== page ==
Sydney K. Brannoch and several collaborators have created the Manual of Praying Mantis Morphology, Nomenclature and Practices, which has been published by ZooKeys. It provides a comprehensive review of historical morphological nomenclature used for praying mantis (Mantodea) morphology, and proposes standard terms for use in all subsequent works pertaining to praying mantis morphology and systematics. Methods are described for the proper collection, preservation and storage of specimens for longevity and ease of study.
See also the CMNH post.
Hondurantemna chespiritoi, A,B ♂; C,D ♀
A new publication in ZooKeys by Henrique M. Rodrigues, Julio Rivera, Neil Reid and Gavin J. Svenson describes a new genus and species of mantid, Hondurantemna chespiritoi. Different cryptic morphologic strategies are noted between immature and adult females. Phylogenetic and morphological analysis places the new genus in the formerly monotypic subfamily Antemninae in the Mantidae family.
See related CMNH website posts here and here.
Ilomantis female genitalia complex
A new publication by Sydney Brannoch and Gavin Svenson published in Insect Systematics & Evolution resurrects the genus Ilomantis and describes a new species I. ginsburgae using morphological characters observed on the female genital complex, a novel character system for delimiting mantodean taxa. Ilomantis ginsburgae was named in honor of Supreme Court Justice Ruth Bader Ginsburg for her relentless fight for women’s rights and gender equality.
See also the article and video on the CMNH website.
A new ZooKeys publication by Brannoch & Svenson describes a new genus and species of praying mantis from Madagascar: Cornucollis masoalensis Brannoch & Svenson, 2016. The genus is named for distinctive projections arising from the cervical (i.e., “neck”) region and the species is named for Masoala, the region where the specimen was collected in Madagascar.
Sydney Brannoch describes this research in a video found here.
Alangularis multilobata ♀
A new publication in Systematic Entomology by Svenson et al. describes the revision of the Neotropical horned praying mantis tribe Vatini (Stål) using phylogenetic analysis based on molecular and coded morphological data. The resulting taxonomic treatment includes a new tribe (Heterovatini) within Vatinae containing two historically enigmatic genera. The results also support the synonymy of three genera, the validity of six other established genera, and the identification of one new genus, Alangularis. In addition, the research traces the evolution of the distinctive disruptive camouflage features of this group.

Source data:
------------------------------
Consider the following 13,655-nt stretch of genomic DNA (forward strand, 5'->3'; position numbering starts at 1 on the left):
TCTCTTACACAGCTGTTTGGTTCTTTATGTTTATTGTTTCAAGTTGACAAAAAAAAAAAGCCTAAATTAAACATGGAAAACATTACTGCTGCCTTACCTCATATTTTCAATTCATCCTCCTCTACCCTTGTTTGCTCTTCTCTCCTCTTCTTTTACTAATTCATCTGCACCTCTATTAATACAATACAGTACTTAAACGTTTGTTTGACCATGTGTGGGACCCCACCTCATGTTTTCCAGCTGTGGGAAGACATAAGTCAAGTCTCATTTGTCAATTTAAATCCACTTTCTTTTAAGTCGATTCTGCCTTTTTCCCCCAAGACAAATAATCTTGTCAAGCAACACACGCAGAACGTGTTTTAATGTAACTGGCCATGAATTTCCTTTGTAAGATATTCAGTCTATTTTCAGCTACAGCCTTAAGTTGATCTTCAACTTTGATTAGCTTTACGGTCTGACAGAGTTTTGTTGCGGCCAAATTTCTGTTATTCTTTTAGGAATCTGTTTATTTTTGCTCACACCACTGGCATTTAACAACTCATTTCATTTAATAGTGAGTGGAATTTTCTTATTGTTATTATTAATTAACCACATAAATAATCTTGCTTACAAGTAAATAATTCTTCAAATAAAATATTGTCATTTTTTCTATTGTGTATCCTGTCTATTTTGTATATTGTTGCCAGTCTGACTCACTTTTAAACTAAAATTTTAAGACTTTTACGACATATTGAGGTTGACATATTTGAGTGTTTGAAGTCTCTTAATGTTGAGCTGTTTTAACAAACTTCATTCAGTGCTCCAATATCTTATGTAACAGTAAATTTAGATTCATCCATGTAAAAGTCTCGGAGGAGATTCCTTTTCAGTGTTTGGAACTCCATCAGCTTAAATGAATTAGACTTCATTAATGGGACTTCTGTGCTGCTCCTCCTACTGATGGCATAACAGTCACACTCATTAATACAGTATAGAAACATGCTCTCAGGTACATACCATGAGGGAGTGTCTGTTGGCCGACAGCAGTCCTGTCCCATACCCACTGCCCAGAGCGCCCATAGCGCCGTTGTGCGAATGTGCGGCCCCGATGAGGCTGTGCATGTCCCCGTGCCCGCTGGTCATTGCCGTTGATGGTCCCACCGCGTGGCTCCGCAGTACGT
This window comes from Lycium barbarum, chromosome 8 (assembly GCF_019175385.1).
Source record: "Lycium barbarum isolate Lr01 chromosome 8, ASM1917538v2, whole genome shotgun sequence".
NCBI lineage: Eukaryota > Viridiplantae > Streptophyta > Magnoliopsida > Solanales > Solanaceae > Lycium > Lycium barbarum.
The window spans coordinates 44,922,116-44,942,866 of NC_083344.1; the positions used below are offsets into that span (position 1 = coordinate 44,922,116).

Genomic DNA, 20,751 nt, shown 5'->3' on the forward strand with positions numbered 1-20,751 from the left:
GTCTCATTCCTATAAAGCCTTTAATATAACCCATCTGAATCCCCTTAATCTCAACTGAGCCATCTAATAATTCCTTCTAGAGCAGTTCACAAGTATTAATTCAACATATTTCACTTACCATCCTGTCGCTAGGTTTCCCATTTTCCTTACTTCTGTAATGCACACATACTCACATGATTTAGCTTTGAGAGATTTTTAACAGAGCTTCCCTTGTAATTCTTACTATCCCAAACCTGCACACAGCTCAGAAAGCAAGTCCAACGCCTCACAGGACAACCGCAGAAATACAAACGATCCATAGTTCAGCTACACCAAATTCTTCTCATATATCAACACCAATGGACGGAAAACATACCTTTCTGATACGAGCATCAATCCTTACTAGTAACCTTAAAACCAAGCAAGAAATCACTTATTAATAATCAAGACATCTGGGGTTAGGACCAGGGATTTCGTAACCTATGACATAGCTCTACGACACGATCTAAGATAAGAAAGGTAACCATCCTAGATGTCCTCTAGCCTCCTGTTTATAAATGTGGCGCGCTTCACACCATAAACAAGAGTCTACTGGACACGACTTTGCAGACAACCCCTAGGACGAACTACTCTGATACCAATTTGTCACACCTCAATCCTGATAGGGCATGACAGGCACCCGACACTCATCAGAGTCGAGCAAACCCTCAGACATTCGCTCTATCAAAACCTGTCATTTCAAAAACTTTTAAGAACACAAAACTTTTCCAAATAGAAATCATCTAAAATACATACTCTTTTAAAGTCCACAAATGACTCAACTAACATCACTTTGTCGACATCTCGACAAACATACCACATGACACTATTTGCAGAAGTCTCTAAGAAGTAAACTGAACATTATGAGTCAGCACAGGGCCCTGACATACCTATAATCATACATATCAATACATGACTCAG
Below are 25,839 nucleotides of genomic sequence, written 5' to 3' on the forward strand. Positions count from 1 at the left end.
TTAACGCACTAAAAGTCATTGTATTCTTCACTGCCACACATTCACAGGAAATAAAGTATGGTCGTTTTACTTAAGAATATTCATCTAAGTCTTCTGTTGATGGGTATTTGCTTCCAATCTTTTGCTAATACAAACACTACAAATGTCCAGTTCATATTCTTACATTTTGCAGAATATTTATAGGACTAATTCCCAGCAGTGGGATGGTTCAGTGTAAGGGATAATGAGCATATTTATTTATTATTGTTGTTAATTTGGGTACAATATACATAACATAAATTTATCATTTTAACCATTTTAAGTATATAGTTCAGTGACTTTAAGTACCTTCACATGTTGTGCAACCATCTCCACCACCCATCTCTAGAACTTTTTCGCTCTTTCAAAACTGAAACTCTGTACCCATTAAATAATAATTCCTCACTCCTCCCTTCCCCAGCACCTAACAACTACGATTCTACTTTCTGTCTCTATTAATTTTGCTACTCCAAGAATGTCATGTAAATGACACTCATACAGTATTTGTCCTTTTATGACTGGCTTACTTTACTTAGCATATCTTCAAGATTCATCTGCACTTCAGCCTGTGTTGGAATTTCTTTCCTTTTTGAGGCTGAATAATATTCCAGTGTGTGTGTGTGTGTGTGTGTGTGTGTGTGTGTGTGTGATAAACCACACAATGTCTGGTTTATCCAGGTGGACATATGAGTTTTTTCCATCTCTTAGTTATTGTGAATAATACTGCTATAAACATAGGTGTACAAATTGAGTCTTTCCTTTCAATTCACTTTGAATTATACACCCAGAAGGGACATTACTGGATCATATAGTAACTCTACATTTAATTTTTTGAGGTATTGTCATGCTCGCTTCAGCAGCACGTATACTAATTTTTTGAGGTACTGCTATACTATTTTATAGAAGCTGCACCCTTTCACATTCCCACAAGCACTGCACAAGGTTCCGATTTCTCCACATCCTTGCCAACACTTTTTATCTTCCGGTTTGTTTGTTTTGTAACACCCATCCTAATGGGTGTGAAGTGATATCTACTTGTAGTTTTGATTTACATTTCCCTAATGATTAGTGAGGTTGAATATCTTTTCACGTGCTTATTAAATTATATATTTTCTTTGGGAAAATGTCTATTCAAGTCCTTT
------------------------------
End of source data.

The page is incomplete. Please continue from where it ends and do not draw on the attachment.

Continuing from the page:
Dr. Svenson describes this research in a video. See also the CMNH website article on this research.
Legendre F, Nel A, Svenson GJ, Robillard T, Pellens R, Grandcolas P (2015) Phylogeny of Dictyoptera: Dating the Origin of Cockroaches, Praying Mantises and Termites with Molecular Data and Controlled Fossil Evidence. PLoS ONE 10(7): e0130127. doi:10.1371/journal.pone.0130127
See the paper here: https://drive.google.com/file/d/0B_iJfIsJ4GB0anFZODhMekMxWU0/view?usp=sharing
Svenson, G.J., Hardy, N.B., Wightman, H. and Wieland, F. 2015. Of flowers and twigs: phylogenetic revision of the plant-mimicking praying mantises (Mantodea: Empusidae and Hymenopodidae) with a new suprageneric classification. Systematic Entomology Online http://dx.doi.org/10.1111/syen.12134
See the paper at: https://drive.google.com/file/d/0B_iJfIsJ4GB0dUVXNDdubzJpbkE/view?usp=sharing
See the CMNH website story on this publication here.
A new publication by Gavin Svenson in ZooKeys details the mantis type specimens in the collection of the National Museum of Natural History, Smithsonian Institution, USA. The USNM collection is currently on loan to the Cleveland Museum of Natural History.
A new publication in ZooTaxa by Svenson and Vollmer describes the synonymy of genus Majangella and genus Ephippiomantis, and the reclassification of taxon Majangella from within Liturgusidae to within the Hymenopodidae subfamily of Acromantinae, as supported by morphological and molecular data.
Female: Dystacta tigrifrutex
On a collecting trip to Rwanda in May of 2013, Riley Tedrow found both a male and female specimen of a new species of mantid, which he subsequently named Dystacta tigrifrutex. Tedrow, a Case Western Reserve University undergraduate, was part of a team of researchers led by Dr. Gavin Svenson.
Tedrow’s work in identifying the new species was published on May 20, 2014 in ZooKeys. Read more about this discovery and view photos from the trip on the CMNH web site.